I'll never forget that chill. It ran straight up my spine and felt as tangible as any spiritual experience I've had. Funnily enough, motels don't normally do that to you, but the Lorraine Motel in Memphis, Tennessee never was a typical place to lay your head.

Once upon a time it was best known for being where the elite of the black entertainment industry visiting Memphis would stay. Everyone from Aretha Franklin to Otis Redding. Then one day its fame turned to infamy and its place in history was forever altered. The date was April 4th, 1968.

Fifty years since Martin Luther King Junior was assassinated on the balcony outside his room at the Lorraine Motel, the shell of the building remains a time capsule.

Two 1960s cars are parked beneath the rooms 306 and 307 where King and his people slept the final night of his life. That final night – April 3rd, 1968 – was when the 39-year old preacher who'd been the driving force of the Civil Rights Movement delivered the immortal "Mountaintop" speech.

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From the pulpit of Memphis's Mason Temple, it was clear King knew a long life was not to be his: "Like anybody, I would like to live a long life. Longevity has its place. But I'm not concerned about that now. I just want to do God's will. And He's allowed me to go up to the mountain.

"And I've looked over. And I've seen the Promised Land. I may not get there with you. But I want you to know tonight, that we, as a people, will get to the promised land!

"And so I'm happy tonight. I'm not worried about anything. I'm not fearing any man! Mine eyes have seen the glory of the coming of the Lord!"

Within 24-hours he was dead. Fast-forward to the present day and the Lorraine Motel is now the site of the National Civil Rights Museum.

Devastating and inspiring in equal measure, rooms 306 and 307 are the only parts of the motel's interior to have been kept as they were in 1968, even down to the partially made bed and the left cups of coffee. Standing at what felt like the intersection of good and evil, I had both chills and tears.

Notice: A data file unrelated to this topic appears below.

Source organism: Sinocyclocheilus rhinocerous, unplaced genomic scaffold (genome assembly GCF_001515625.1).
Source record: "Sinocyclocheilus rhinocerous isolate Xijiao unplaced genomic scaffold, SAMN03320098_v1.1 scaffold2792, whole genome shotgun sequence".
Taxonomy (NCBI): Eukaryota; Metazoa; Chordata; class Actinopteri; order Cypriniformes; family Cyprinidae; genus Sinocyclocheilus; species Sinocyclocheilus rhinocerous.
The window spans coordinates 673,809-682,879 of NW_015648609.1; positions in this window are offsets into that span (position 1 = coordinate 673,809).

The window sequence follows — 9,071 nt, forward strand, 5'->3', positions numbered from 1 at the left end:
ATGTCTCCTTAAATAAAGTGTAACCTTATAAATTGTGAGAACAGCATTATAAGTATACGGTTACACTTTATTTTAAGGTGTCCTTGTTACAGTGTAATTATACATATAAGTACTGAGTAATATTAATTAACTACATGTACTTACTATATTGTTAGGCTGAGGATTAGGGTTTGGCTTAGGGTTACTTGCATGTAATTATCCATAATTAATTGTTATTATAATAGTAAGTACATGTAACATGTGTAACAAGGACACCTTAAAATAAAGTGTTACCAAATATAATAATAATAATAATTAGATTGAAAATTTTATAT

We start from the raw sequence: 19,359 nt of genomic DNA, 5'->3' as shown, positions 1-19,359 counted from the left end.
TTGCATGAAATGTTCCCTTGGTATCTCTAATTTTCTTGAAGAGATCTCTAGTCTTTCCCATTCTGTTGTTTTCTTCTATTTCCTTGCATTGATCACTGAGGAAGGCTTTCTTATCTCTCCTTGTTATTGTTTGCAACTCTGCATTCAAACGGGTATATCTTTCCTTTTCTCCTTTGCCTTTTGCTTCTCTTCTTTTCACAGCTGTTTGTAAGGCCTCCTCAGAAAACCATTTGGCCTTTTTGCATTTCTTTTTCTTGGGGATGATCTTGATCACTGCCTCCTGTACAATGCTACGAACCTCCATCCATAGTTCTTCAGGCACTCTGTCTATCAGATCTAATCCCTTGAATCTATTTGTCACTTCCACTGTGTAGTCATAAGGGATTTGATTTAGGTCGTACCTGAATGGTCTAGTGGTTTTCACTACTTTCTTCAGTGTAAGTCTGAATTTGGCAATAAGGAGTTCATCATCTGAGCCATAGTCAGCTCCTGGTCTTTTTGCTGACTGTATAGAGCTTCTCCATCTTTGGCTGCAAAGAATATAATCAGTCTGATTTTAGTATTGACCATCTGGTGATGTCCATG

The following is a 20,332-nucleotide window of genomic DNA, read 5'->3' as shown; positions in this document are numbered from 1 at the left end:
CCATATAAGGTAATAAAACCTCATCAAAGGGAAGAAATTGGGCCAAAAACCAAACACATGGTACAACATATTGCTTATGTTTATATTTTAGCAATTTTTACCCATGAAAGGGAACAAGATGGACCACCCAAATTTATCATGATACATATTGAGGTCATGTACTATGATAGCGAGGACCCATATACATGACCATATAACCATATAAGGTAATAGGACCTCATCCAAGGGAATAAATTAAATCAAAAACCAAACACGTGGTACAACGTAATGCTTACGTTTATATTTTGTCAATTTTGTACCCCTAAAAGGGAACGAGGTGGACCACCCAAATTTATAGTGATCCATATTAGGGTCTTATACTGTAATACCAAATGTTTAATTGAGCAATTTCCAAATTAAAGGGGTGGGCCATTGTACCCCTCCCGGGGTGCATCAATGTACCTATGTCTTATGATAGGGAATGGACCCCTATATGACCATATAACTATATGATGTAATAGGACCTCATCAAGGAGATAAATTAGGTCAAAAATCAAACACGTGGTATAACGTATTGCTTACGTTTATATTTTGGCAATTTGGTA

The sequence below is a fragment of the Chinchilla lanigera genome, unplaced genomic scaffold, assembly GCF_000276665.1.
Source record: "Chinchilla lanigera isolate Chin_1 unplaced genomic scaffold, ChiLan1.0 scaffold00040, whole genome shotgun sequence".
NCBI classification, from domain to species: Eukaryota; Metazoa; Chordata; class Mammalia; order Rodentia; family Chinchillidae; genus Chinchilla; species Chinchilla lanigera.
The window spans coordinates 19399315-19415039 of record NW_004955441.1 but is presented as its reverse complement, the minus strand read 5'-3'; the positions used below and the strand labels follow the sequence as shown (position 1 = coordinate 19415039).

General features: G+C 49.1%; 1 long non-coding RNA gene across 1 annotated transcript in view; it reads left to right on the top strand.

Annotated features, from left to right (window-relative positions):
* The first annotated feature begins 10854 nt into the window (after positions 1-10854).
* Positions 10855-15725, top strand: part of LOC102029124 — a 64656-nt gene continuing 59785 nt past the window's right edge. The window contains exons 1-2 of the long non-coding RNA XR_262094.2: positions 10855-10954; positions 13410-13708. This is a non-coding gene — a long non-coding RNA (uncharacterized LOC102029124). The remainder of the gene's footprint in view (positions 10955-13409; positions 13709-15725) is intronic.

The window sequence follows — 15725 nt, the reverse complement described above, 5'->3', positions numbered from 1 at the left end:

The day before he was assassinated the Rev. Martin Luther King Jr. stands with other civil rights leaders on the balcony of the Lorraine Motel in Memphis, Tennessee. Picture / file
The day before he was assassinated the Rev. Martin Luther King Jr. stands with other civil rights leaders on the balcony of the Lorraine Motel in Memphis, Tennessee. Picture / file

Living in New Zealand, it can be hard to grasp the magnitude of America's complicated race relations and just how important a figure Martin Luther King was. One New Zealand resident who knew firsthand what the American South was like during the Civil Rights era is Commodores' bassist Ronald LaPread.

Before teaming up with a certain Lionel Richie and joining the band who'd become one of Motown's biggest acts of the 70s and 80s, LaPread was a young man growing up in Tuskegee, Alabama.

Speaking on the eve of the 50th anniversary of King's death, I visited LaPread in the Auckland home he's shared with his New Zealand wife since leaving the Commodores in the mid-80s.

Whether it's memories of touring the world with the Jackson 5, meeting Marvin Gaye for the first time, being in a studio with Stevie Wonder, flying to Zaire to watch the Rumble In The Jungle between Muhammad Ali and George Foreman or playing tennis with Arthur Ashe at Berry Gordy's house, LaPread is not a man short of a yarn.